Amberley to Upper Beeding (13 Miles)
Once rested and raring to go, the South Downs way continues through Amberley and slightly uphill and along a lovely scenic ridge. Kithurst Hill car park is along this route between Amberley and Storrington, but it is unfortunately not suitable for horseboxes.
At Washington, you have to cross the A24 – a very busy road which will be highlighted on whichever South Downs Way National Trail map you are using – once you have crossed this, you are soon back on the path and on your way up to Chanctonbury Ring. There is a water stop available just before the A24 if going from west to east.
Chanctonbury Ring is a prehistoric Iron Age fort which is distinguished by its cluster of trees and you can stop and enjoy the views from here.
The Way continues along the top here and you have the option to descend into the pretty village of Steyning, where there are countless cafes and a supermarket should you need them. Continue along the path and you will see the chalkworks at Upper Beeding.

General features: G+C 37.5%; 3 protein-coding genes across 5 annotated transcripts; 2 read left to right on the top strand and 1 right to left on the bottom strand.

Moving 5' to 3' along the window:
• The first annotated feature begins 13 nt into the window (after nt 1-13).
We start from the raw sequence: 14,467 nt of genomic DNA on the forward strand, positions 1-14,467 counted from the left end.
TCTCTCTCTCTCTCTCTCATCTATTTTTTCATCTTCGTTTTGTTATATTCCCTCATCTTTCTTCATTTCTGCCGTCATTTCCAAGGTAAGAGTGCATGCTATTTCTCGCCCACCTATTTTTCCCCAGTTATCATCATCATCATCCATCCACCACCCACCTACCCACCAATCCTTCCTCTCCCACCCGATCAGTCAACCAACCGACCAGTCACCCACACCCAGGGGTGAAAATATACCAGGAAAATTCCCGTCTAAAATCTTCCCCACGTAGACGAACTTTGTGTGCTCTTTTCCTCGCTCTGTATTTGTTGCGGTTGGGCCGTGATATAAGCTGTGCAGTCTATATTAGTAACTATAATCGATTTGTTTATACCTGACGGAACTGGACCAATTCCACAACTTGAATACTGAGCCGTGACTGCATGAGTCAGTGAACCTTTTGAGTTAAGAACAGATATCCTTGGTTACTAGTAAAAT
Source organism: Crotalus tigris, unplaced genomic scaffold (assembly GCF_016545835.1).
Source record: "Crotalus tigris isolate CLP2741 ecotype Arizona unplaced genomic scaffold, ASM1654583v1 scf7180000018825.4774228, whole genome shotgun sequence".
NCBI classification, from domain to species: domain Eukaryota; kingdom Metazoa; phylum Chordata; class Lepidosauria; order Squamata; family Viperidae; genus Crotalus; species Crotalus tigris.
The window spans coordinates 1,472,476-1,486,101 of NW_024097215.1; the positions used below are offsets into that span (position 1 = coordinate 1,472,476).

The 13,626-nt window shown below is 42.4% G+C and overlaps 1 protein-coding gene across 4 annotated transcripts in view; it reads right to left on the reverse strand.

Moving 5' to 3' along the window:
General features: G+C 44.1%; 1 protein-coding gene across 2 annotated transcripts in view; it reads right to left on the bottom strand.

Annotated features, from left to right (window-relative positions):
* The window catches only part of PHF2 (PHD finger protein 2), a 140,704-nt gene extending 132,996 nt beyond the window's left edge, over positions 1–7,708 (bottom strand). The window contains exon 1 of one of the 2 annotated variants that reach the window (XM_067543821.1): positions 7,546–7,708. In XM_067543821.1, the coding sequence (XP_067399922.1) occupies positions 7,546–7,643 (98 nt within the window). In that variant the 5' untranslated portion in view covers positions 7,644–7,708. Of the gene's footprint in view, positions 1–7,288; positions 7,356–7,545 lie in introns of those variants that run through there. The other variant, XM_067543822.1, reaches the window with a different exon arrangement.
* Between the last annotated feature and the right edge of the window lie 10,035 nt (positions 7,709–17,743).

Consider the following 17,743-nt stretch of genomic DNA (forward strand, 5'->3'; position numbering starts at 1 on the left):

Come off at the river and head into Bramber – while it is possible to continue on to Upper Beeding, it makes more sense to come off early, as you can get to Upper Beeding through Bramber without walking all the way around, should you wish to continue the long way around, your South Downs Way National Trail map should highlight the alternate route.
Bramber is a lovely quaint village with essential amenities. There are more options to stay and eat in Bramber as you will see below! Nearby Bramber is Bramber Castle – a Norman motte-and-bailey castle of which some parts remain.
The Old Tollgate is a hotel and restaurant so you can stay and eat without needing to walk any further, or, you can stay at the Castle Inn. Upper Beeding, just over the bridge from Bramber, and has a petrol station and amenities such as a pub and newsagent and nearby Steyning also has a supermarket, bank etc should you need more options.